Todd Haynes: Master of Melodrama

Big emotions, endless conflict, and beautiful surfaces are the director's trademark.
Todd Haynes Dark Waters

Since the 1980s, Todd Haynes has been making visually stunning and playfully offbeat films that spotlight unresolvable conflicts, the magic of the world around us, and the depth of human emotions. With his latest feature, Dark Waters, a slow-burn telling of the devastating true story of a lawyer exposing DuPont’s negligent handling of poisonous chemicals, he secures his place as a modern master of cinematic melodrama.

As laid out by scholar Jonathan Goldberg in his 2018 book Melodrama: An Aesthetics of Impossibility, Haynes’ work carries traces of melodramatic works by Douglas Sirk and Rainer Werner Fassbinder. These three directors are attuned to the ways that music, sound, and images can communicate when words simply are not enough. One of the key elements of cinematic melodrama is the portrayal of “impossible” situations, typically pertaining to domestic relationships fraught with secrets, hidden desires, or the inability to find the right words to express oneself. Sirk, Fassbinder, and Haynes all offer highly stylized works full of golden lighting, bright costumes and makeup, exuberant music, and swooping, gliding camera movements. These stylistic elements point to a world beyond words, and this is where the magic of melodrama lies.

Haynes first came to prominence with his 1987 short film Superstar: The Karen Carpenter Story, which creatively uses Barbie dolls to explore the dramatic ups and downs in the life of singer/songwriter Karen Carpenter. The film delves into her suburban past in Downey, California, and portrays The Carpenters’ ascent to fame and subsequent decline as a result of her struggle with anorexia. Superstar is an excellent early example of Haynes’ particular style of melodrama. Here, he darkly parodies behind-the-music documentaries and explores domestic tensions and constraining societal expectations of women, yet he renders this story surreal by shrinking everything down to tiny plastic figures and intermittently including scenes of flashing stock footage and discordant synthesizer music.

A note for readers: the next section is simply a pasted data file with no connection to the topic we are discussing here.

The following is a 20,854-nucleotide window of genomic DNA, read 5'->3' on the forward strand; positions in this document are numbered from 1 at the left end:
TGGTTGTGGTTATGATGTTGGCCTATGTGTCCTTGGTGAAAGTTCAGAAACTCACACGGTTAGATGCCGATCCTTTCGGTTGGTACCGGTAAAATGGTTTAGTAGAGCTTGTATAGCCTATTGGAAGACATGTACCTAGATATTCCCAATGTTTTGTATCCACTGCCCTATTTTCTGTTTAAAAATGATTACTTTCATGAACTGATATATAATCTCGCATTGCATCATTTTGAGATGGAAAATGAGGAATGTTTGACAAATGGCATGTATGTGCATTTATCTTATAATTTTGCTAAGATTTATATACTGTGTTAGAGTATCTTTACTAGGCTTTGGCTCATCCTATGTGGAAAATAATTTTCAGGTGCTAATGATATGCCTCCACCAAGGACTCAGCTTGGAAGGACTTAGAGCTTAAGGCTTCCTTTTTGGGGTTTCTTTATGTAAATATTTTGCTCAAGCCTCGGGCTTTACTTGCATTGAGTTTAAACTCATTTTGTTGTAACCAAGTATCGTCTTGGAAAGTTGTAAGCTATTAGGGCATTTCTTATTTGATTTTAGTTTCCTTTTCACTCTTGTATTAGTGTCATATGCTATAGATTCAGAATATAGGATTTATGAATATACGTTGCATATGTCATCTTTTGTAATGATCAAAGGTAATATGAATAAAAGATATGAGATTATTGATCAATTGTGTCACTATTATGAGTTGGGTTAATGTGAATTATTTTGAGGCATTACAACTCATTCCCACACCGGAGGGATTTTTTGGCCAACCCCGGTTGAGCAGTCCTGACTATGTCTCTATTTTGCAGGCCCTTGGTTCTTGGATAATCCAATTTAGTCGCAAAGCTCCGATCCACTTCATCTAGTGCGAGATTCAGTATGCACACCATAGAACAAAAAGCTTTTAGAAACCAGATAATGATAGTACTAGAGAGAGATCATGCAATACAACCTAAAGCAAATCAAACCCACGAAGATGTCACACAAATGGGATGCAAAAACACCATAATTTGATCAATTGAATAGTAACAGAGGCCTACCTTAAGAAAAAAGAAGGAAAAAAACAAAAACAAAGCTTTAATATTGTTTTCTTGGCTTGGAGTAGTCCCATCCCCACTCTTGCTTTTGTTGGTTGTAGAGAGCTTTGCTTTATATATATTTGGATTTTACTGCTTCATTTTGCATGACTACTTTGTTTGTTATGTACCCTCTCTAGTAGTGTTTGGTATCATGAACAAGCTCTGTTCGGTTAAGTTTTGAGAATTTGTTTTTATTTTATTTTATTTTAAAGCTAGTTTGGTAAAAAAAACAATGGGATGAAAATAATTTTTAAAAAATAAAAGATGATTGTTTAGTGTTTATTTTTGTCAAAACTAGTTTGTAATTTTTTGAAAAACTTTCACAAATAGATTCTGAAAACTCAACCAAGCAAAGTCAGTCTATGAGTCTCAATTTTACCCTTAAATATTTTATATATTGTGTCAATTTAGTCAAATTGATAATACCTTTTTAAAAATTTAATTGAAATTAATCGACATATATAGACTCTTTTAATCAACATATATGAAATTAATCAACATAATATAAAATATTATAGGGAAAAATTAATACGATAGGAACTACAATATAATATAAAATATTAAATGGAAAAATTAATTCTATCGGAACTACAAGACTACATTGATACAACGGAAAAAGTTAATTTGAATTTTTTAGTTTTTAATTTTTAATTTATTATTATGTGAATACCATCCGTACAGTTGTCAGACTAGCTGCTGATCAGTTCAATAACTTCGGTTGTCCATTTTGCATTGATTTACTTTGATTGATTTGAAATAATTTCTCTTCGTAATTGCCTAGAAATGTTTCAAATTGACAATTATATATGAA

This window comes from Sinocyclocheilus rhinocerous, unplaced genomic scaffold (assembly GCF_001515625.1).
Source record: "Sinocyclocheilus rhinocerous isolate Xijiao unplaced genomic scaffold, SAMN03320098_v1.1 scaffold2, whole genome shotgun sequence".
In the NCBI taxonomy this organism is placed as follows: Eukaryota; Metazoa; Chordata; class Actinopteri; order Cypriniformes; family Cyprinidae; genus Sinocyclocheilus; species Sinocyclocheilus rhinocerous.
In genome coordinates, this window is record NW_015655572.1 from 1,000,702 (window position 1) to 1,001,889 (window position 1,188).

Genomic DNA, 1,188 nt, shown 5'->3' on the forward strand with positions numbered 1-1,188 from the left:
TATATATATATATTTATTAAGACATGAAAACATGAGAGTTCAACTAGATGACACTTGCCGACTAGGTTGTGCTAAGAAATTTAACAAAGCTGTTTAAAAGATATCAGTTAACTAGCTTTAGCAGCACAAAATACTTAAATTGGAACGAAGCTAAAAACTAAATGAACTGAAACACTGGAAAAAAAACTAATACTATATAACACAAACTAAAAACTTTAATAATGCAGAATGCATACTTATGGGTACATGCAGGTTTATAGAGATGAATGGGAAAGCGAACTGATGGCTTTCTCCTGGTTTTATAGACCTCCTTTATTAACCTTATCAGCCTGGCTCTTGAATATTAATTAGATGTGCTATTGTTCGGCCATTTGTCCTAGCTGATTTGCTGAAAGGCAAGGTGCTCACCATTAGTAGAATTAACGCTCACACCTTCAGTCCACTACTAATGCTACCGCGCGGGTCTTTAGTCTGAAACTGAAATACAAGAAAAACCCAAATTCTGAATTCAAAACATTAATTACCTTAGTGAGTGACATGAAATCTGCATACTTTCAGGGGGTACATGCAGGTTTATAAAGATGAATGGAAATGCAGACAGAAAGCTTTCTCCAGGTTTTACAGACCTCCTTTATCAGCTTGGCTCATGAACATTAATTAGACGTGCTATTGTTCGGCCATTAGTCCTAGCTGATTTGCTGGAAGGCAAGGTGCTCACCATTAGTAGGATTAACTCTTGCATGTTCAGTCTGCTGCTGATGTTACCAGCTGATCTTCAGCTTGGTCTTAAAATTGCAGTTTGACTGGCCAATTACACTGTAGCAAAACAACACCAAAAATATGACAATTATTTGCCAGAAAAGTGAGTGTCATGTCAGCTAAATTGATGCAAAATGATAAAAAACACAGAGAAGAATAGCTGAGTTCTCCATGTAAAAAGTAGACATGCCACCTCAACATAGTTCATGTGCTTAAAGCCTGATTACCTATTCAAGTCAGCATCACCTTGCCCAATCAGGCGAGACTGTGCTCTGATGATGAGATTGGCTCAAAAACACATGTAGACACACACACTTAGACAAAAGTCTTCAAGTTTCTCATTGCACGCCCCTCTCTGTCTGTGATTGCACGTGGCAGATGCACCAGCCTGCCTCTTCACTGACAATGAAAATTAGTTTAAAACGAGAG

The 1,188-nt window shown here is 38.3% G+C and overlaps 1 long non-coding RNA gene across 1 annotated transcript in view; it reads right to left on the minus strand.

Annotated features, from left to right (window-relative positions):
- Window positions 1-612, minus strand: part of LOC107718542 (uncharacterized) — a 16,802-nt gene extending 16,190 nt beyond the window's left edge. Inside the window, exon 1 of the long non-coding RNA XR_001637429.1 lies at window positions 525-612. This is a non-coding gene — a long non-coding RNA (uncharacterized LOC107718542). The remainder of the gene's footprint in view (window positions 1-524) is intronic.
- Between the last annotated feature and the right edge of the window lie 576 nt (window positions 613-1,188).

Writing for The Guardian, Guy Lodge notes that “while Haynes is working in a vein of very rich irony, there’s not a hint of snark here,” and that Superstar takes a sympathetic stance toward its tragic heroine. Indeed, the same could be said for much of melodrama. Characters scream and cry and collapse in the hallways of their immaculate suburban homes, clutching their jewels, yet we are not meant to laugh at them or roll our eyes with disdain. Haynes’ melodramas ask you to consider what lies beneath beautifully styled surfaces and then shows us that his characters’ pain is just like ours, despite seeming strange and overwrought.